Andrew Shepherd from the University of Leeds in the UK and Erik Ivins from NASA’s Jet Propulsion Laboratory led a group of 84 scientists from 44 international organisations in research that has resulted in the most complete picture to date of how Antarctica’s ice sheet is changing.
Their research, published in Nature, reveals that prior to 2012, when the last such study was carried out, Antarctica was losing 76 billion tonnes of ice a year. This was causing sea levels to rise at a rate of 0.2 mm a year.”
Jim Bridenstine NASA New Chief Administrator Speaks On Climate Change. Video and transcript below.
New NASA administrative head, Jim Bridenstine, a former Navy fighter pilot serving in Afghanistan and Iraq and a current member of the House of Representatives for the state of Oklahoma, spoke before the first NASA agencywide town hall meeting on May 17, 2018 addressing a number of issues including his updated stance on climate change. Included below: video presentation and transcript of climate discussion.
He includes the following, unequivocally clarifying his climate change position:
“I don’t deny the consensus that the climate is changing. In fact, I fully believe and know that the climate is changing. I also know that we human beings are contributing to it in a major way. Carbon dioxide is a greenhouse gas. We’re putting it to the atmosphere, and volumes that, you know, we haven’t seen. And that greenhouse gas is warming the planet. That is absolutely happening, and we are responsible for it.”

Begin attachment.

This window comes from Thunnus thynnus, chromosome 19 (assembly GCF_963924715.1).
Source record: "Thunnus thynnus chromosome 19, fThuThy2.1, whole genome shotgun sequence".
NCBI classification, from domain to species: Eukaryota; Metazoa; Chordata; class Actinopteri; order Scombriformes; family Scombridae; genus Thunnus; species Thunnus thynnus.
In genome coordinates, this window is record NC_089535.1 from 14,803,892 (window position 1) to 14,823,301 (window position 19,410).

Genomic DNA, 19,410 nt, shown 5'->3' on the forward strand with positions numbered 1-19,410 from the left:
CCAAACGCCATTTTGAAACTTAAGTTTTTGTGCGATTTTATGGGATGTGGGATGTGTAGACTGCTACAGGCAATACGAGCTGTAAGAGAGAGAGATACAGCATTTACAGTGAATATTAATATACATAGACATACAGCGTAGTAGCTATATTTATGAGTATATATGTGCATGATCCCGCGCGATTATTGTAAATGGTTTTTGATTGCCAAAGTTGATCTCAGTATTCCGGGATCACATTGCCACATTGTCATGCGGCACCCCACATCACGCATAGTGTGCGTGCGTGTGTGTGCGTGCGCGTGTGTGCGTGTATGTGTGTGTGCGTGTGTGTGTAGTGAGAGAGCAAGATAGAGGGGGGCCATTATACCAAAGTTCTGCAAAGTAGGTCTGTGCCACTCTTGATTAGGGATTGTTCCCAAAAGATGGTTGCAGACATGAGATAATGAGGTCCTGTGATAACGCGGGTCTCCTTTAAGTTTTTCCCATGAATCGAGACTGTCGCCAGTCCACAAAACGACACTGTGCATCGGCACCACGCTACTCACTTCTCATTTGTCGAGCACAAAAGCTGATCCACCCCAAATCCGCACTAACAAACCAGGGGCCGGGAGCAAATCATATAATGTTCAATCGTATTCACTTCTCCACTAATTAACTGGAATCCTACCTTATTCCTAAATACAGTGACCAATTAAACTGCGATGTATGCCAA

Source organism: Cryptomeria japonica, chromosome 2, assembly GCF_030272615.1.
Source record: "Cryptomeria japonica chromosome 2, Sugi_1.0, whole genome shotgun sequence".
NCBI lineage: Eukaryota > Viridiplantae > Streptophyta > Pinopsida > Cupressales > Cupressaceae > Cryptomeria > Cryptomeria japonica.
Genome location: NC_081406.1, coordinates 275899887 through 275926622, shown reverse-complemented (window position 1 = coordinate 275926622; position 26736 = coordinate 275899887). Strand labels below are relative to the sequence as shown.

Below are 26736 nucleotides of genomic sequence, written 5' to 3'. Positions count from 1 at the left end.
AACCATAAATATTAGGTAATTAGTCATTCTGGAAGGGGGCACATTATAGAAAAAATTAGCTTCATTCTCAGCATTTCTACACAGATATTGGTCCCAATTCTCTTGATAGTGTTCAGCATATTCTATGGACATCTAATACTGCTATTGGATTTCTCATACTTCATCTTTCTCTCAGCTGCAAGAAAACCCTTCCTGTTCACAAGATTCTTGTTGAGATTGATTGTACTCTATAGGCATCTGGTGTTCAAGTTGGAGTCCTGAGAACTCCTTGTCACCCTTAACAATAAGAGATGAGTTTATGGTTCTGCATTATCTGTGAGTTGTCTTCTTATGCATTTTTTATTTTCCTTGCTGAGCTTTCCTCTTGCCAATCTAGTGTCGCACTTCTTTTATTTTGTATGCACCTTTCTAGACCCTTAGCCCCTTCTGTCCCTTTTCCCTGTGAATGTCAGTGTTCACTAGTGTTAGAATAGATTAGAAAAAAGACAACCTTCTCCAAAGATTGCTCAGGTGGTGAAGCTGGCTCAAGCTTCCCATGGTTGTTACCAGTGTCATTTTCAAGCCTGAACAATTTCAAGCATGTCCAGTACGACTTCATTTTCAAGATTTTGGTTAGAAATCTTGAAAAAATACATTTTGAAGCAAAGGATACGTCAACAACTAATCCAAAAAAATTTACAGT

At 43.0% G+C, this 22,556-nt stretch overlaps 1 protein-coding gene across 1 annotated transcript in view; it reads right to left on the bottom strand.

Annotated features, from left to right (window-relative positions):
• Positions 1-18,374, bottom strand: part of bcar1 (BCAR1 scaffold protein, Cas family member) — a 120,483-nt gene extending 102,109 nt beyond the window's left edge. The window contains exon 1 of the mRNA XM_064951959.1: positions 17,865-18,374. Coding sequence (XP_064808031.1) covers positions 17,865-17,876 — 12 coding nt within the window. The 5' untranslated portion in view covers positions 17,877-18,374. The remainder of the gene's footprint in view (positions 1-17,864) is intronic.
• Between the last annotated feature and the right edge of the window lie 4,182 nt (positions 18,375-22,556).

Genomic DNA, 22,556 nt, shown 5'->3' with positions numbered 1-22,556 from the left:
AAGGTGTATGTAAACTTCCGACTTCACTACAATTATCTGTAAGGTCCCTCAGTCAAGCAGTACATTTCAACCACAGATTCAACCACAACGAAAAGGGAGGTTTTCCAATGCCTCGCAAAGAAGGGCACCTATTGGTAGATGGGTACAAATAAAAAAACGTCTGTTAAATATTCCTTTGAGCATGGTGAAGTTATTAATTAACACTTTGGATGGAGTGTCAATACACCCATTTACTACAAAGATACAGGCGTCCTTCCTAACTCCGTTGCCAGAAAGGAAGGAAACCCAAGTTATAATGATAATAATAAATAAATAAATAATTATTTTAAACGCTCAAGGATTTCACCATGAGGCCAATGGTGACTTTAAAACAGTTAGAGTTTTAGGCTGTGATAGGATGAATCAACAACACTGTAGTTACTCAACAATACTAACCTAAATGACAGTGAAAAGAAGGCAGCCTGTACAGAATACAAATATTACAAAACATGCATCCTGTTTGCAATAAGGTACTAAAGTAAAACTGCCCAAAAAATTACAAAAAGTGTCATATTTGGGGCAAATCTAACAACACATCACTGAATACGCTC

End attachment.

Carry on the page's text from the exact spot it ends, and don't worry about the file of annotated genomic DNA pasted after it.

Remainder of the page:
Full climate-related transcript below.
VIDEO RECORDING OF JIM BRIDENSTINE
NASA Town Hall Meeting, Washington D.C.
NASA CHIEF ADMINISTRATOR MAY 18, 2018
PARTIAL CLIMATE RELATED TRANSCRIPT (Edited By CC12)
Host Bob Jacobs, Office of Communications NASA:
“…one more easy one, because it’s about climate change…it’s from JPL – they (JPL) want to know how your position on climate change and climate monitoring has changed, what your position is specifically, and they add to it – your thoughts about the CMS (the Carbon Monitoring System) that has just been recently mentioned there, and things like cancelling the proposal to cancel the latest OCO mission.”
Jim Bridenstine, Chief Administrator, NASA:
“Sure… so the latest Elko mission OCO 3… I’ll hit that one quick and then revisit some of the others. So, the latest Orbital Carbon Observatory Mission 3… Number one: OCO 2 is on orbit and doing well. OCO 3 is still being developed by NASA and my understanding is, in January, we’re going to launch it.
Now, it was not in the President’s budget request but it was funded by Congress. The President signed the bill into law and we’re following the law, and we’re going to launch it in January of 2019. So, it’s not been cut, in fact, it’s going to be on orbit very soon. So, I think that’s an important point.
As far as my position on climate and how its evolved…
I’ll be very open and I’ll share kind of the story here. I guess it was in 2013, there were 24 Oklahomans that got killed in a massive tornado, and, me being a member of Congress and wanting to do something to help my fellows citizens in the state of Oklahoma, and, I want to be clear – that was a big event.
But, every year I’ve been in Congress, I’ve had constituents [that have gotten] killed in tornadoes, and every year in Congress I’ve made a commitment to my constituents that we’re going to do everything we can to prevent deaths from tornadoes. And, in fact, my objective is to move us to a day where we have zero deaths from tornadoes in the United States of America.
So, I started promoting a bill – the Weather Research and forecasting innovation Act, which actually started in 2013, passed in 2017 if you can imagine – hat’s how hard it is to pass bills in in the House and the Senate and get them signed by the president.